Professional Support Consultant, London
+44 20 7466 2819

UK: providing software to improve work efficiency could be reasonable adjustment for disabled employee

Employers have a duty to make reasonable adjustments to working conditions in order to remove any substantial disadvantage suffered as a result of an employee’s disability.

In Rakova v London North West Healthcare NHS Trust an employee with learning disabilities claimed that a failure to provide specialist software placed an employee with learning disabilities at a substantial disadvantage in that it caused her to be less efficient in her work tasks.  The EAT held that the tribunal had erred in assuming that being less efficient than colleagues coupled with a desire to be more efficient could not be a substantial disadvantage.  It commented: “Whilst it might be that a Stakhanovite desire for greater productivity would be entirely unrelated to any disadvantage suffered by the employee in question, it is also possible that, where the disability in question means that an employee is unable to work as productively as other colleagues, adjustments to enable her to be more efficient would indeed relate to the substantial disadvantage she would otherwise suffer.”  The claim was therefore remitted.

Anna Henderson

Anna Henderson
Professional Support Consultant, London
+44 20 7466 2819

UK: undertaking as to future conduct and backstop termination payment could be reasonable adjustment for disabled employee

In some (rare) cases, an undertaking as to future conduct (potentially including to pay a termination sum in certain circumstances) could be a reasonable adjustment for a disabled employee.  Any requests for such undertakings will need to be considered carefully on a case by case basis.

In Hill v Lloyds Bank, the claimant’s disability caused her significant anxiety and fear about the theoretical possibility of being required to work with specific colleagues (albeit that her grievance of bullying and harassment against them had not been upheld), including making her physically sick.  The employer agreed that she would not be required to work with those individuals on her return, but she sought a formal undertaking to this effect and that the employer would offer her a severance package equivalent to redundancy if there was no alternative to working with those individuals.  The employer’s refusal to give this, on the basis that it had a practice of not giving formal undertakings in such situations, was held to be a failure to make a reasonable adjustment given the greater level of anxiety and fear this caused her due to her disability compared with how a non-disabled person would have reacted.  The giving of the undertaking would have alleviated that fear and the EAT saw no reason why the undertaking could not encompass agreement to a ‘backstop’ financial payment as that would enable the claimant to return to work without fear as to the future.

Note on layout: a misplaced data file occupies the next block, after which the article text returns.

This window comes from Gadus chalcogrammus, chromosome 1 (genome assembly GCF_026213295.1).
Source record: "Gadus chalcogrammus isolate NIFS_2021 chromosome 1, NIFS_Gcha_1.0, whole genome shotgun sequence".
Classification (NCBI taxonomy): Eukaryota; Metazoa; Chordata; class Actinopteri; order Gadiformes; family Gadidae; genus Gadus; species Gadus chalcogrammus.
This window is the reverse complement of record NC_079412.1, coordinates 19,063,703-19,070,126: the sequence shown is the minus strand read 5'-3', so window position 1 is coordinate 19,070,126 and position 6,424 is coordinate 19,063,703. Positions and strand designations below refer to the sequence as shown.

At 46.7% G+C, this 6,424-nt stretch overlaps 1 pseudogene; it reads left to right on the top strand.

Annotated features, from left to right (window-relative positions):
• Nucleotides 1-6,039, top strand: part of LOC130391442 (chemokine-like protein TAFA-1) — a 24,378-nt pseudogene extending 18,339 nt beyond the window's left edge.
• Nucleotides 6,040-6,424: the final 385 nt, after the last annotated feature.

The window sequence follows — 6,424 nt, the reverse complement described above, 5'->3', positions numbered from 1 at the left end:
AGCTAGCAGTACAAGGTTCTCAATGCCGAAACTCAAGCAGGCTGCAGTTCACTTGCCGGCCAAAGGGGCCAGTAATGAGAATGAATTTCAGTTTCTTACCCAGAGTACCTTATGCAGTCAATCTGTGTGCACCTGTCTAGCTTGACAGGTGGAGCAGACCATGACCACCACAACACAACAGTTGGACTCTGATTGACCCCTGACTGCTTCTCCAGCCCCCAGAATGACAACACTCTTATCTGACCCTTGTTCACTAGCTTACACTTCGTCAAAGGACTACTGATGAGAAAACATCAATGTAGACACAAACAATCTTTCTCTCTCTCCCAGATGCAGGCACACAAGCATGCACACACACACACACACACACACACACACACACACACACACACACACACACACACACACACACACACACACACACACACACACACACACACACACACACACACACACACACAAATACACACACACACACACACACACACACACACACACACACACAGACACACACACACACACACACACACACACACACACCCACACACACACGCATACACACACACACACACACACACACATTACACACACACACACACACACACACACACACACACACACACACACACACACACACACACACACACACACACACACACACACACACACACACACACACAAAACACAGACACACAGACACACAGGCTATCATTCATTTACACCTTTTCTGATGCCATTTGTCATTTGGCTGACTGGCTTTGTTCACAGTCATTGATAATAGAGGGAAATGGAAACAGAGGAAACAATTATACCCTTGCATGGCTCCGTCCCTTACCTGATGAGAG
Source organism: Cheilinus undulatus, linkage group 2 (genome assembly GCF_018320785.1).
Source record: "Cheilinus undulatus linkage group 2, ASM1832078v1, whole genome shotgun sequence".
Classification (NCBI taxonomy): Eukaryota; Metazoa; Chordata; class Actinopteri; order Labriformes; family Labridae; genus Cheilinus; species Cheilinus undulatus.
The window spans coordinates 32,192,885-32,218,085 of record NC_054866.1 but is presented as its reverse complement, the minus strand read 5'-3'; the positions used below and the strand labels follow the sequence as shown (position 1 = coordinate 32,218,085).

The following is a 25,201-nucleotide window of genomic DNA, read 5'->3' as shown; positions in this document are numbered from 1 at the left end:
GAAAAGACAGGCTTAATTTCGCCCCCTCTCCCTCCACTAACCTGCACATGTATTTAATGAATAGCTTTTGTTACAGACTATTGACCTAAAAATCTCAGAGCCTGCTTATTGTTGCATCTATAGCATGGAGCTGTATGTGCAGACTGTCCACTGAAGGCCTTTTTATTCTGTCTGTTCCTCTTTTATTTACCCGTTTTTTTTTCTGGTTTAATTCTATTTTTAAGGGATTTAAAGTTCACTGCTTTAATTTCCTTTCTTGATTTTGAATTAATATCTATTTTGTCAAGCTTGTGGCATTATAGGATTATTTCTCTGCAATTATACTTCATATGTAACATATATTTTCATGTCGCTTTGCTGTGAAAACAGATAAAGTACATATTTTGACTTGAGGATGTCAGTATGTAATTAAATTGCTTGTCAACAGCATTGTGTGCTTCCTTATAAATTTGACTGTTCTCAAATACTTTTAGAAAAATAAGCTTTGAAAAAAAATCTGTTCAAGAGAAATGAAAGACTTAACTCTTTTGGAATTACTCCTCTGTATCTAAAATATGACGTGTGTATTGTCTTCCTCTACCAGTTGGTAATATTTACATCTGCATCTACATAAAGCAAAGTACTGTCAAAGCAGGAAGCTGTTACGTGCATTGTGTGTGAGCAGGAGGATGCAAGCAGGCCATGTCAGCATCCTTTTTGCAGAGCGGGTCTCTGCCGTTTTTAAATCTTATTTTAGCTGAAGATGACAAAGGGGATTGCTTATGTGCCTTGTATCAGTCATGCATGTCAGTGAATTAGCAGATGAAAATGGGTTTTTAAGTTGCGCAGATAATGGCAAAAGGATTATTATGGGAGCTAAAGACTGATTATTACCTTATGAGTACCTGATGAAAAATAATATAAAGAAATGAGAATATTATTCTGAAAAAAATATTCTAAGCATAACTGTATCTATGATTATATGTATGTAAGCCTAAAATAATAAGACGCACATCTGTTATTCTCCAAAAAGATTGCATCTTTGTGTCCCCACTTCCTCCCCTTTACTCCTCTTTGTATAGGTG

The EAT did concede that this type of undertaking might only rarely be required and that more informal steps to assuage an employee’s reasonable concerns at an early stage might prevent the request escalating.

Employers may be understandably concerned by this judgment.  However, such a claim would presumably only be feasible where the employee can show that their disability caused them to suffer significantly more anxiety about the theoretical future possibility than the level of concern many non-disabled individuals might well feel in this type of situation.  Although not mentioned in the EAT judgment, the size and resources of the employer were probably also relevant (in that there was no suggestion that the large employer here would have had any real problem ensuring the individuals did not work together again); such an undertaking might not be a reasonable adjustment for a smaller employer.

Anna Henderson

Anna Henderson
Professional Support Consultant, London
+44 20 7466 2819

UK: proposed new right to request workplace modifications

The Government has published Health is everyone’s business: proposals to reduce ill health-related job loss, a consultation closing on 7 October, which proposes a new right for employees to request workplace modifications on health grounds (this would be in addition to the duty to make reasonable adjustments for disabled employees). This would be similar to the right to request flexible work and enable an employer to refuse on legitimate business grounds. Modifications could include recorded conversations with the employee about what is needed, seeking occupational health advice, and/or adjustments to hours, duties or the physical environment. The consultation asks if the right should be made available to all employees or limited to assist return from sick leave (possibly of a minimum length of 4 weeks) or after 4 weeks’ cumulative sickness absence. The right would be supported by a new Code of Practice and would be considered by an employment tribunal in an unfair dismissal claim.

Other proposals include measures to improve access to occupational health services and reforms to the statutory sick pay system, including to allow SSP to be paid on a pro rata basis during an employee’s phased return to work after sickness absence, removing the concept of qualifying days and removing the lower earnings limit for eligibility.

Anna Henderson

Anna Henderson
Professional Support Consultant, London
+44 20 7466 2819

 

UK: Court of Appeal confirms that discrimination because of a perceived disability is unlawful

The Court of Appeal has confirmed that direct discrimination on grounds of perceived disability is unlawful. As the statutory definition of disability can include progressive conditions, perceived disability can include where an employee has a condition which currently does not cause a substantial adverse effect on normal day-to-day activities but the employer mistakenly perceives that it is likely to worsen so as to have that effect in the future. It is not necessary that the employer perceives the employee expressly to satisfy the statutory definition of disability, only that it perceives the employee to have an impairment with the features specified in the statutory definition.